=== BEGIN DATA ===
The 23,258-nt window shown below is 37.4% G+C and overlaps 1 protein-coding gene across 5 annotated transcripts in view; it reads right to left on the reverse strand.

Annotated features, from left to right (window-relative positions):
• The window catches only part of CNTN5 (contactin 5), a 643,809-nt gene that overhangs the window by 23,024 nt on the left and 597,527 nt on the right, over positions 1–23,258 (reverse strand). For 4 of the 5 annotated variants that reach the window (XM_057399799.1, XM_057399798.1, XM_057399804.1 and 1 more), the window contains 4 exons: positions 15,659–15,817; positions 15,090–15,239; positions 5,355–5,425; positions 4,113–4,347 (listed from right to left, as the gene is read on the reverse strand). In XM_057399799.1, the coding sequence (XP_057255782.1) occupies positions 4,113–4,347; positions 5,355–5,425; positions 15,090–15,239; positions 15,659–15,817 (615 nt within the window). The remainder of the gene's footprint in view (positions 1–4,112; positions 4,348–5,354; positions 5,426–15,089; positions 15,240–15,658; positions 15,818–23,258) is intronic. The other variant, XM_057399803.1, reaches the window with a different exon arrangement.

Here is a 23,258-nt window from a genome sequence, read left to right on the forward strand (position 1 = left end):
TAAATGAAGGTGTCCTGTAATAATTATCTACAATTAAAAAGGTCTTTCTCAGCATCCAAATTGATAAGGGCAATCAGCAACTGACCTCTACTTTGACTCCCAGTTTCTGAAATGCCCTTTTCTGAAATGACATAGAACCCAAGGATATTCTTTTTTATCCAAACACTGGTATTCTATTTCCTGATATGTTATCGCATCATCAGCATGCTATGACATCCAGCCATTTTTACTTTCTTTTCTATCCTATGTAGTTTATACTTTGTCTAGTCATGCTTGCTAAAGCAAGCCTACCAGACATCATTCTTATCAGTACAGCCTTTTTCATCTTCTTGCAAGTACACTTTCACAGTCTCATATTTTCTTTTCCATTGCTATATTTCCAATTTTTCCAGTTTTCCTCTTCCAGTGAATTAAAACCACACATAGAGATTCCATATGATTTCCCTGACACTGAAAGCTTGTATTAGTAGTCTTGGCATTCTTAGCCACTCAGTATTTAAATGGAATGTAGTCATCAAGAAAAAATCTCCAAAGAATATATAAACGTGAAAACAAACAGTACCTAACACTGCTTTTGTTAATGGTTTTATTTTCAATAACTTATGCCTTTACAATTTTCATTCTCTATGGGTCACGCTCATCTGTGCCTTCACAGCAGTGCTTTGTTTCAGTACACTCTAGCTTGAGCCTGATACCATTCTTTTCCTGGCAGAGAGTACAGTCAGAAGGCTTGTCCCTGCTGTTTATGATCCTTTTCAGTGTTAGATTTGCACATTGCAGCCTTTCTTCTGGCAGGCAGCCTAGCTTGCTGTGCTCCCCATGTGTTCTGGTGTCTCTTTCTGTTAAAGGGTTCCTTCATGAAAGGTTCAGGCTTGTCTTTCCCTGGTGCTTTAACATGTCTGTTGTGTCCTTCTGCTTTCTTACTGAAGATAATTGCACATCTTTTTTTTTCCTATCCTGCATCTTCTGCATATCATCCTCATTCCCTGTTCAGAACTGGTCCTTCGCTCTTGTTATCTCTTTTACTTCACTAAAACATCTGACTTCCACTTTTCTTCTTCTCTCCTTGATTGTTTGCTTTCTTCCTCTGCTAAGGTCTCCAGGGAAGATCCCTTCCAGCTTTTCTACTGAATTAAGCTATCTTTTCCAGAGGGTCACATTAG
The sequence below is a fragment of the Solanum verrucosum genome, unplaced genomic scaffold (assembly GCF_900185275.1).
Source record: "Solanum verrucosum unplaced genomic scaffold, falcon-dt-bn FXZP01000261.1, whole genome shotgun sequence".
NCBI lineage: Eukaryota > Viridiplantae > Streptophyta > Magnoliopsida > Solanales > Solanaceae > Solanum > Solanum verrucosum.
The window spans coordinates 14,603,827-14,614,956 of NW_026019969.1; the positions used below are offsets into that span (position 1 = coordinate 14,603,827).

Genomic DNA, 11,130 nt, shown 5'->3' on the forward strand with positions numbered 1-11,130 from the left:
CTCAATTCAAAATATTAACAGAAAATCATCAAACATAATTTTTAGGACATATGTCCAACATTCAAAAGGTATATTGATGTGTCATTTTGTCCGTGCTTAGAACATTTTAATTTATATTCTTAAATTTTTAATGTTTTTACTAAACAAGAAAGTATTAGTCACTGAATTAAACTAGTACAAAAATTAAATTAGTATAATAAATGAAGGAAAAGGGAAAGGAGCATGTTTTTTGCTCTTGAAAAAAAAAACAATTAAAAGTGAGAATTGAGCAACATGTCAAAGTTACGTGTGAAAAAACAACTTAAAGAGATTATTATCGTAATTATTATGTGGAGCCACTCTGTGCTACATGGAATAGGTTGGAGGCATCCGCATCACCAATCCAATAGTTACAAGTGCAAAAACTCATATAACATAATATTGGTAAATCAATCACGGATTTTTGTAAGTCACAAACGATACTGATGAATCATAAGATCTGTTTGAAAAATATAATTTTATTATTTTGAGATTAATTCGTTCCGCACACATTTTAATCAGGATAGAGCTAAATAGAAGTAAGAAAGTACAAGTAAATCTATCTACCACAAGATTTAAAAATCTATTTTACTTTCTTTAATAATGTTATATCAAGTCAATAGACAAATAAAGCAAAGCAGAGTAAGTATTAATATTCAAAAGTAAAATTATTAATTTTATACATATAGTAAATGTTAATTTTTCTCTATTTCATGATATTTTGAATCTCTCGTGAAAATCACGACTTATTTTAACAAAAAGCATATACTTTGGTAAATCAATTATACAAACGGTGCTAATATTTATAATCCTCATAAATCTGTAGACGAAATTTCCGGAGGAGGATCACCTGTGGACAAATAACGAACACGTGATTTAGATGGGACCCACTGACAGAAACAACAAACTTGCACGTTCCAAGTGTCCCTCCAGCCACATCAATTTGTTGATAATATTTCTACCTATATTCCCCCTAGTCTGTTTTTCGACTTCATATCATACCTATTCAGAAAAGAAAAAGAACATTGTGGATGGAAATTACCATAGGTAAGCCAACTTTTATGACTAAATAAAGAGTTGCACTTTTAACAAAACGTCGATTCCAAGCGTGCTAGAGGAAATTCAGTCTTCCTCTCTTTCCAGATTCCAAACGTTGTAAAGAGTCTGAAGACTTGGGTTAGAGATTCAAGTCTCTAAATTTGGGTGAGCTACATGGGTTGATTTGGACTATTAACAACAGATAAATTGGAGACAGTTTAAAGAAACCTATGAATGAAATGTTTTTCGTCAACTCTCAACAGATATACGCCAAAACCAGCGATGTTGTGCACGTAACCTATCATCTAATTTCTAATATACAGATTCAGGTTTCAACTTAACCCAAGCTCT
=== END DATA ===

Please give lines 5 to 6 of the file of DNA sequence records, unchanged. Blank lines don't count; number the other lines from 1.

TAAATGAAGGTGTCCTGTAATAATTATCTACAATTAAAAAGGTCTTTCTCAGCATCCAAATTGATAAGGGCAATCAGCAACTGACCTCTACTTTGACTCCCAGTTTCTGAAATGCCCTTTTCTGAAATGACATAGAACCCAAGGATATTCTTTTTTATCCAAACACTGGTATTCTATTTCCTGATATGTTATCGCATCATCAGCATGCTATGACATCCAGCCATTTTTACTTTCTTTTCTATCCTATGTAGTTTATACTTTGTCTAGTCATGCTTGCTAAAGCAAGCCTACCAGACATCATTCTTATCAGTACAGCCTTTTTCATCTTCTTGCAAGTACACTTTCACAGTCTCATATTTTCTTTTCCATTGCTATATTTCCAATTTTTCCAGTTTTCCTCTTCCAGTGAATTAAAACCACACATAGAGATTCCATATGATTTCCCTGACACTGAAAGCTTGTATTAGTAGTCTTGGCATTCTTAGCCACTCAGTATTTAAATGGAATGTAGTCATCAAGAAAAAATCTCCAAAGAATATATAAACGTGAAAACAAACAGTACCTAACACTGCTTTTGTTAATGGTTTTATTTTCAATAACTTATGCCTTTACAATTTTCATTCTCTATGGGTCACGCTCATCTGTGCCTTCACAGCAGTGCTTTGTTTCAGTACACTCTAGCTTGAGCCTGATACCATTCTTTTCCTGGCAGAGAGTACAGTCAGAAGGCTTGTCCCTGCTGTTTATGATCCTTTTCAGTGTTAGATTTGCACATTGCAGCCTTTCTTCTGGCAGGCAGCCTAGCTTGCTGTGCTCCCCATGTGTTCTGGTGTCTCTTTCTGTTAAAGGGTTCCTTCATGAAAGGTTCAGGCTTGTCTTTCCCTGGTGCTTTAACATGTCTGTTGTGTCCTTCTGCTTTCTTACTGAAGATAATTGCACATCTTTTTTTTTCCTATCCTGCATCTTCTGCATATCATCCTCATTCCCTGTTCAGAACTGGTCCTTCGCTCTTGTTATCTCTTTTACTTCACTAAAACATCTGACTTCCACTTTTCTTCTTCTCTCCTTGATTGTTTGCTTTCTTCCTCTGCTAAGGTCTCCAGGGAAGATCCCTTCCAGCTTTTCTACTGAATTAAGCTATCTTTTCCAGAGGGTCACATTAG
The sequence below is a fragment of the Solanum verrucosum genome, unplaced genomic scaffold (assembly GCF_900185275.1).